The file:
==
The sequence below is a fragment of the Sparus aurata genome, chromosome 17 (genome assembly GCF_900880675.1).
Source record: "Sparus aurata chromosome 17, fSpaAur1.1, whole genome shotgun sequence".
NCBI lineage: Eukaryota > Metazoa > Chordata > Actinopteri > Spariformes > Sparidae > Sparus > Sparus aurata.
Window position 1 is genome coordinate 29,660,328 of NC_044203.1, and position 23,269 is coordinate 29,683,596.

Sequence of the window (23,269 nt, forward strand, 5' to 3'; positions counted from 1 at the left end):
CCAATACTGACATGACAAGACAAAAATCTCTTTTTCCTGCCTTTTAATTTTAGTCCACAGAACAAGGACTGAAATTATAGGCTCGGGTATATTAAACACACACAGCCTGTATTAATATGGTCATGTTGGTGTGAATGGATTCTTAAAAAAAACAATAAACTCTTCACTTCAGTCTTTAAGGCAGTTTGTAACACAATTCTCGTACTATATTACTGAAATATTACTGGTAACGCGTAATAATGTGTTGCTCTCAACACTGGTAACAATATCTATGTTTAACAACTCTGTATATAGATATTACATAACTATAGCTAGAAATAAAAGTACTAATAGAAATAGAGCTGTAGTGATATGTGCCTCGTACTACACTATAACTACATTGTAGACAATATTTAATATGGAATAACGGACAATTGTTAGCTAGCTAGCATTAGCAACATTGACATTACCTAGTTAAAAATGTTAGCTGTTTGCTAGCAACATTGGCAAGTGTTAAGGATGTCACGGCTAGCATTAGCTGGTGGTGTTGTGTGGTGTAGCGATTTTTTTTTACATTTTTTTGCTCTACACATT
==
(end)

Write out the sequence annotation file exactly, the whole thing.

The sequence below is a fragment of the Sparus aurata genome, chromosome 17 (genome assembly GCF_900880675.1).
Source record: "Sparus aurata chromosome 17, fSpaAur1.1, whole genome shotgun sequence".
NCBI lineage: Eukaryota > Metazoa > Chordata > Actinopteri > Spariformes > Sparidae > Sparus > Sparus aurata.
Window position 1 is genome coordinate 29,660,328 of NC_044203.1, and position 23,269 is coordinate 29,683,596.

Sequence of the window (23,269 nt, forward strand, 5' to 3'; positions counted from 1 at the left end):
CCAATACTGACATGACAAGACAAAAATCTCTTTTTCCTGCCTTTTAATTTTAGTCCACAGAACAAGGACTGAAATTATAGGCTCGGGTATATTAAACACACACAGCCTGTATTAATATGGTCATGTTGGTGTGAATGGATTCTTAAAAAAAACAATAAACTCTTCACTTCAGTCTTTAAGGCAGTTTGTAACACAATTCTCGTACTATATTACTGAAATATTACTGGTAACGCGTAATAATGTGTTGCTCTCAACACTGGTAACAATATCTATGTTTAACAACTCTGTATATAGATATTACATAACTATAGCTAGAAATAAAAGTACTAATAGAAATAGAGCTGTAGTGATATGTGCCTCGTACTACACTATAACTACATTGTAGACAATATTTAATATGGAATAACGGACAATTGTTAGCTAGCTAGCATTAGCAACATTGACATTACCTAGTTAAAAATGTTAGCTGTTTGCTAGCAACATTGGCAAGTGTTAAGGATGTCACGGCTAGCATTAGCTGGTGGTGTTGTGTGGTGTAGCGATTTTTTTTTACATTTTTTTGCTCTACACATT